The debate over sources often frames the discussion of the play's structure. In particular, critics have viewed the masque of Ceres in Act 4 as the unifying element of the play, expressing political and philosophical concerns in a form then fashionable for court performances. Glynne Wickham (1975), for example, has commented that "The Tempest … emerges … as a single unified work of art firmly held together by the successful incorporation of a masque and anti-masque within the dramatic structure of a stage-play." Similarly, Gillies also has viewed the masque as a crucial structural feature, the means by which the Virginian motifs are translated into Ovidian forms.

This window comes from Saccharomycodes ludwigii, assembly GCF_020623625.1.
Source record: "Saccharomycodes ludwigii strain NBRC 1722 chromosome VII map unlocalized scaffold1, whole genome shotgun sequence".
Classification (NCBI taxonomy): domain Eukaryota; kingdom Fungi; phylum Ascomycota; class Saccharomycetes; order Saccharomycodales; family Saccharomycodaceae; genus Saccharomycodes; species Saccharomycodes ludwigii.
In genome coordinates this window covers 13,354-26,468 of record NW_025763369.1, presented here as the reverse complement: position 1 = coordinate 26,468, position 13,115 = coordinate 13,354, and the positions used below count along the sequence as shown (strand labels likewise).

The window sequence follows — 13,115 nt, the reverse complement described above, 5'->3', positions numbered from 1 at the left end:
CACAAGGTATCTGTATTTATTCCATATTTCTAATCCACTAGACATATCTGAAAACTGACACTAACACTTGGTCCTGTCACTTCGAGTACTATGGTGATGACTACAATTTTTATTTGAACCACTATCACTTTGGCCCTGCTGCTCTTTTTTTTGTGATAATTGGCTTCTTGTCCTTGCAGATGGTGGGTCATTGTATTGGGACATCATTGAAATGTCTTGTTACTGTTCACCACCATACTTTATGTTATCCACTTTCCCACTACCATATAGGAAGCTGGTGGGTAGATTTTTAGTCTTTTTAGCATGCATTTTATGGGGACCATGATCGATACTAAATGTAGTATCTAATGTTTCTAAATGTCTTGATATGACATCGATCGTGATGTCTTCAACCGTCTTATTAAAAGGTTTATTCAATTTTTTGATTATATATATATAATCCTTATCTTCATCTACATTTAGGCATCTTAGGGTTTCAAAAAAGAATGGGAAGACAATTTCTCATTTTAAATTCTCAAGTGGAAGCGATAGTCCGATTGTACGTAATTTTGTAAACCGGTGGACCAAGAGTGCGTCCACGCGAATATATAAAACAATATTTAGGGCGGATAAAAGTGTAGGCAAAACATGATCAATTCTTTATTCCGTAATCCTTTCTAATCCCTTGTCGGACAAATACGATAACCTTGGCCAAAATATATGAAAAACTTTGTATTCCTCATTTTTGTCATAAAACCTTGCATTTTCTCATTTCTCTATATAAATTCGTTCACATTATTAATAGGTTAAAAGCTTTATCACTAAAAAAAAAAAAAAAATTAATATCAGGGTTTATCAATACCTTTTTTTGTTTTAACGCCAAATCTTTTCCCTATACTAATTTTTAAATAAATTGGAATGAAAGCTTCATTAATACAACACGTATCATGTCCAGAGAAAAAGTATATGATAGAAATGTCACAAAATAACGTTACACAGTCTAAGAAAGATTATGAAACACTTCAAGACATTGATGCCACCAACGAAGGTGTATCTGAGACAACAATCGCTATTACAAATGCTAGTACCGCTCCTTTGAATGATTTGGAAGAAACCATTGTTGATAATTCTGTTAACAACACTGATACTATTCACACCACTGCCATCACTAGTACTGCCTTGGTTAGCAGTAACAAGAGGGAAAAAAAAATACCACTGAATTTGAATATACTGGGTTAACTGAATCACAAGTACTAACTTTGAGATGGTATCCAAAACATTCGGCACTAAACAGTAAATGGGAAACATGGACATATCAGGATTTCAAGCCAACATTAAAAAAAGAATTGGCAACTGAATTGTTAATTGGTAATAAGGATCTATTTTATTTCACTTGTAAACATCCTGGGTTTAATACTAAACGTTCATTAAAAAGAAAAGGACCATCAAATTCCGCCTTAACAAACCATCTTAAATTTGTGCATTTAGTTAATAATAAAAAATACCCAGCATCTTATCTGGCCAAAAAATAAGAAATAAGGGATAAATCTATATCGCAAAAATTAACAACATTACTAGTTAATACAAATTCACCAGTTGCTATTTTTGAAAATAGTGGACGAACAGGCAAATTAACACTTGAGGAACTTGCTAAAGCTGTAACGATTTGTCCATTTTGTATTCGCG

For the majority of contemporary critics, the predominant unifying element of The Tempest is the character of Prospero. Perhaps no other character in Shakespeare is seen to be as crucial to the structural and thematic integrity of a play than Prospero is to The Tempest. David Sundelson (1980) has commented that "… the play belongs to Prospero in a way that seems downright un-Shakespearean.… [Prospero' s] very presence restores the world to harmony." Prospero's dominance in the action has led to a vast critical exploration of his powers and motivations. While earlier scholarship tended to concentrate on Prospero's renunciation of magic as a key element of the play, criticism after 1960 has moved towards a broader study of Prospero as a multifaceted coalescence of diverse folkloric and intellectual sources. This expanded study of Prospero's magic has resulted in a bountiful mix of critical interpretations. Regarding Prospero as an example of the neoplatonic magus, Barbara Traister (1984) has placed him within the context of European magical thought of the fifteenth and sixteenth centuries. For Traister, "Prospero becomes the supreme embodiment … of the paradoxical figure of the magician: a man of great power who can force or influence nature to alter her course for him, but a man … who is, finally, not a god, only human, and thus faces boundaries beyond which he must not pass." Modifying this view, Harry Berger (1969) and Barbara Mowat (1981) have characterized Prospero as a frustrated idealist whose pursuit of magic and the liberal arts serves as an escape from a mundane world. Berger has analyzed as "… an ancient and familiar psychological perplex connected with excessive idealism and the longing for the golden age; a state of mind based on unrealistic expectations." Another important trend in criticism written after 1960 has been to explore psychoanalytic readings of Prospero and his relationship with the drama's other characters. Critics such as Sundelson have anallyzed the play as a study in Prospero's paternal powers. His anxiety over Miranda's budding sexuality, emphasized by Caliban's sexual threat to Miranda, and the need to find a suitable mate for her, is seen as a motivating force behind Prospero's actions. While pointing out the weaknesses behind a psychoanalytic reading of The Tempest, Orgel has commented on the lack of mothers in the play, emphasizing Prospero's hostility towards mother figures in his quest to be both mother and father to Miranda.